Wednesday, February 27, 2013

Petschely's Cantor Christianus: Because it sounds better in Latin

One of my "someday/maybe" projects now for a long time has been to compile as many Latin versions (original or translated) of hymns used by Lutherans into a volume that could be used on a Sunday morning alongside of Lutheran Service Book. There is no particular reason why one cannot be singing "Arx firma noster Deus est" while everyone else sings "A mighty fortress is our God" or "Ein feste Burg ist unser Gott."

I am relieved to know that my desire to do so is not unprecedented in Lutheranism. Enter Johann Gottfried Petschely, Cantor Christianus, i.e., Cantica Sacra ad quaeuis tempora, et ad quemuis animarum statum accommodata. Solisbaci: Lichtenthalerianis: 1754. ("The Christian Singer: Sacred songs arranged according to various seasons and various life-situations"). This lovely volume contains 916 octavo pages of hymns in Latin. Some are Latin hymns while others are metric translations of German hymns. The volume is arranged according to themes and the church year, much like modern Lutheran hymnals such as LSB, and contains two indexes--one German, the other Latin.

Of course Cantor Christianus does not stand alone. The author's preface credits and lists many other works along the same lines. Petschely claims that writings become clearer and more lucid the more they are expressed in other languages. Therefore where one may not pay as much attention to a vernacular (German) hymn, when rendered into Latin the original is elucidated for the poet and reader. After giving this and many other reasons for the value of his work, he then acknowledges that "some people will undoubtedly think that this way of singing in Latin is a joke, not suitable enough for those who pursue good literature" (4). These are usually the same people, he notes, that cannot appreciate the beauty of Latin, and besides, why should German Lutherans keep their treasure all to themselves when so many could benefit from these hymns who do not know German?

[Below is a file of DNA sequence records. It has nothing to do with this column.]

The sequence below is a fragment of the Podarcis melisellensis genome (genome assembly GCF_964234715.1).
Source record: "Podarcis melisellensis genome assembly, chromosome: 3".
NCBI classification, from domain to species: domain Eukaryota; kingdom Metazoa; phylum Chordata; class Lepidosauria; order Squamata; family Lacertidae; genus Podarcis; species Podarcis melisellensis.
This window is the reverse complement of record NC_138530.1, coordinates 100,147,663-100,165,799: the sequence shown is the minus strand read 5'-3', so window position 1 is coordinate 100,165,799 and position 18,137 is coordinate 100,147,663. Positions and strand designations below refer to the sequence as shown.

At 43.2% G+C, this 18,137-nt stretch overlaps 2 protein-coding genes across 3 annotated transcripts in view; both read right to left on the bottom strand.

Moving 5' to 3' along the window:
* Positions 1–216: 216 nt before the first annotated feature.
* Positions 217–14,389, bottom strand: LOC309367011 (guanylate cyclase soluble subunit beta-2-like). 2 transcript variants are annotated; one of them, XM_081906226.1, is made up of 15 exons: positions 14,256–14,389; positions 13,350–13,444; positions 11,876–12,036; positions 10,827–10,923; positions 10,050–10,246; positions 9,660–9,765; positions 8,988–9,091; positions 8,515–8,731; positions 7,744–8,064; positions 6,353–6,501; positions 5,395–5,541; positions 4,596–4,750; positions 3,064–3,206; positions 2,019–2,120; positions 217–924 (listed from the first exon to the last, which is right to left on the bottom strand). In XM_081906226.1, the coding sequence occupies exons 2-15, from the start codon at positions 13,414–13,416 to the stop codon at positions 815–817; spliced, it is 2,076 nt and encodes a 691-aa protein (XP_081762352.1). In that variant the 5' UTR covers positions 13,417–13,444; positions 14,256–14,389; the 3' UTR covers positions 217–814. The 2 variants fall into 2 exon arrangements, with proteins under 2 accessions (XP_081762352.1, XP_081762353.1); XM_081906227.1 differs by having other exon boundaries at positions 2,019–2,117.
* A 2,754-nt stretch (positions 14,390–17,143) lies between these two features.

I offer here just one small sample known to us as "Now Thank We all Our God" (LSB 895). Interestingly enough, LSB places this in the "Harvest and Thanksgiving" section while Petschely lists it as a "post sermon hymn."

pp. 74-75
Post Concionem.
41.) Nun dancket alle GOtt, mit Herzen etc.
Nunc plausu manuum cordisque celebremus
DEVM, quem magnas res conficere uidemus
Nos qui ab utero et incunabulis
Ornatos maximis uult beneficiis!

2. Diuitiarum Fons nos laeta mente donet,
Et pace tempora Propitius coronet!
Nos sua gratia constanter protegat,
Et malis omnibus tandem eripiat!

3. Sit PATRI gloria perpetuo Rectori,
TRIN-VNI NVMINI, cuius essentia
Est, fuit, et erit, in cuncta secula!

1 comment:

  1. Thanks, very interesting, Rev. Hayes!

    I wonder to what extent was this found in the earlier period, and is a continuation of a phenomenon already found in the Reformation and Orthodoxy periods, and how much it is identified with orthodoxy. Petschely's observations could be considered in line with that.

    I note that a collection of Latin hymns is appended to the Silesian Hymnal, Schlesisches Kirchen-Gesangbuch (Breslau/Lignitz, 1704). It contains a mixture of ancient hymns and later translations and compositions such as the above. I wonder whether this is one of the sources that Petschely lists.

    I think your project collect all the Latin hymns sounds like a worthy one. I hope you would not to discount the psalm paraphrases from the Reformation and Orthodoxy periods also.